The spring may be the best time to catch not just crappie, but more specifically the larger variety known as slabs. But what about those hardcore fishermen/women who want to catch winter crappie?
It takes a special type of individual to be willing to venture out there in the winter months for the purpose of fishing in the first place. My wife tells me that I am crazy for going out there at 0430 in the freezing weather to catch crappie! But hey, what can I say? I am hooked 🙂 And I love the challenge.
Well catching winter crappie is going to be just that: a challenge. There are two major challenges here. The first is going to be that crappie tend to be tougher to locate in the winter months. The second challenge and probably the
bigger one is what happen to these types of fish when the weather takes a turn for bitter cold.
Here is a pretty cool video on winter crappie fishing. This guy uses lures exclusively. I am guessing it’s because the minnows die pretty quickly in the freezing cold lake!
You see, crappie develop a condition called “lockjaw” in the winter months. What this means for you is a whole lot of frustration, because they will not be as aggressive as we have grown accustomed to during this time. Does this mean you shouldn’t even try? Of course not, but you have to have a good game plan and providing you with such a game
plan is what we’re here to do. Let’s get started.
PATIENCE IS KEY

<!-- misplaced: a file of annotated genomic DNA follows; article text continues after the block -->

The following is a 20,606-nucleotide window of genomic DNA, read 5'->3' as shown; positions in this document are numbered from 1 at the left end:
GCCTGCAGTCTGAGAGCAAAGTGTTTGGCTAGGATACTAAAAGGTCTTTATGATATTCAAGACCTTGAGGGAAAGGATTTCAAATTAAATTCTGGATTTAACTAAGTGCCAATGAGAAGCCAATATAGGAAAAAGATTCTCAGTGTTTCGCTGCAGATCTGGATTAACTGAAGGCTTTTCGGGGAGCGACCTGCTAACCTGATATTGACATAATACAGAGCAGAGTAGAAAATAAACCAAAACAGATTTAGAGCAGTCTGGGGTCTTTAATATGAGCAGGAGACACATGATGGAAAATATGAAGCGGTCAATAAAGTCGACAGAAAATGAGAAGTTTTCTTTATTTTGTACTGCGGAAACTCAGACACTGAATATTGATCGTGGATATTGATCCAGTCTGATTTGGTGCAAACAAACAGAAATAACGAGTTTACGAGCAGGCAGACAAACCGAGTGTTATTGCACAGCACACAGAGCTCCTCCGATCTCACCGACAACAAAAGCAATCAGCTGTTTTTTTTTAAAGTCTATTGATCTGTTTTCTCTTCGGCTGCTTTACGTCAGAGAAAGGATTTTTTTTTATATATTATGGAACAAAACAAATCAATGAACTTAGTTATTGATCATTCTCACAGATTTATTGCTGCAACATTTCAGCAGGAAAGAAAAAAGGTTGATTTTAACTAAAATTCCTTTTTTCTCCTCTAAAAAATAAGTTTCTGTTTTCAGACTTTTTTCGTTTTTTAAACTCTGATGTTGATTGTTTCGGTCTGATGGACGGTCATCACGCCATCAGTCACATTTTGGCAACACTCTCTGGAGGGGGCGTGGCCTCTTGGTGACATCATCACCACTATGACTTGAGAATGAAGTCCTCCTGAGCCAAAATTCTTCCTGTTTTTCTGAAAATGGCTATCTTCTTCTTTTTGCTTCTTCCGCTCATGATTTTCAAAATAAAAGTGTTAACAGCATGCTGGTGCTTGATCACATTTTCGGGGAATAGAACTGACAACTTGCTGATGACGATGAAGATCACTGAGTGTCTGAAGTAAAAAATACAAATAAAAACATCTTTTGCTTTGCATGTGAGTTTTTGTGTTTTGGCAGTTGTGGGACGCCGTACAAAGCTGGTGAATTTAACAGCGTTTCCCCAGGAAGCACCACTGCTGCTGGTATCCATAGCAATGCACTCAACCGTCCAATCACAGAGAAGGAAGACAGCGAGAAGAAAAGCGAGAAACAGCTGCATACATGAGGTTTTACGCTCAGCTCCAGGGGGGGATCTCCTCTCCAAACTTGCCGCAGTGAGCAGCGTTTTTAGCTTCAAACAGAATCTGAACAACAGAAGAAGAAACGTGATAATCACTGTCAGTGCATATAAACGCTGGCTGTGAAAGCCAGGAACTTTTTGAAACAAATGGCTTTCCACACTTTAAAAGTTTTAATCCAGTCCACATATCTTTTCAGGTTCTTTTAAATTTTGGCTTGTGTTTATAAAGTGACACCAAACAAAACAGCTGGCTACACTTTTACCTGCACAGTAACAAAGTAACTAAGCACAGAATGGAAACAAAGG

If you love a lot of action, meaning getting lots of bites and winning intense fights as far as reeling in fish is concerned, then winter crappie fishing isn’t for you. In the winter months you’ll find that crappie
don’t have a lot of energy and the energy they do have they’ll want to conserve.
When you’re able to get some bites you’ll have to really make the most of them. The reason for this is that the wait times in between bites can be lengthy. This requires a lot of patience that some fishermen/women will find they
When you do get a bite remember what was said previously. The aggressiveness of the bite is going to be minimal. In some cases you have to be really tuned in or you’ll barely notice you’re getting a hit.
One of the things I do is keep the pole in my hand with the line touching my index finger. This way I can feel even the slightest action. This has allowed me to pull in some big crappie that were barely bumping the bait!
Check out this article I wrote on Winter Crappie Fishing Techniques
WHERE ARE THE CRAPPIE?
If you have any real chance of success with winter crappie fishing, then knowing how to locate them is going to be crucial. Winter means dealing with water temperatures that are well under 50 degrees. With this being the case you’ll want to fish deep. Anything else will be a waste of your time and energy.
Starting from the bottom is where you’ll want to start and then bring up your reel slowly, pulling it up just a few cranks at first as you go. Keep track of time while doing this. After waiting about 5 minutes you’ll want to reel up a little more.
If after doing this you find that you don’t get any bites once another 5 minutes have passed, then it might be time to consider relocating to another spot. Relocating does not mean you leave the spot. It just means that you move a few feet to the left or right. Remember, the crappie are lethargic at this time and will not be chasing bait even if it is a few feet away. You will have to drop it right in front of them to get bites.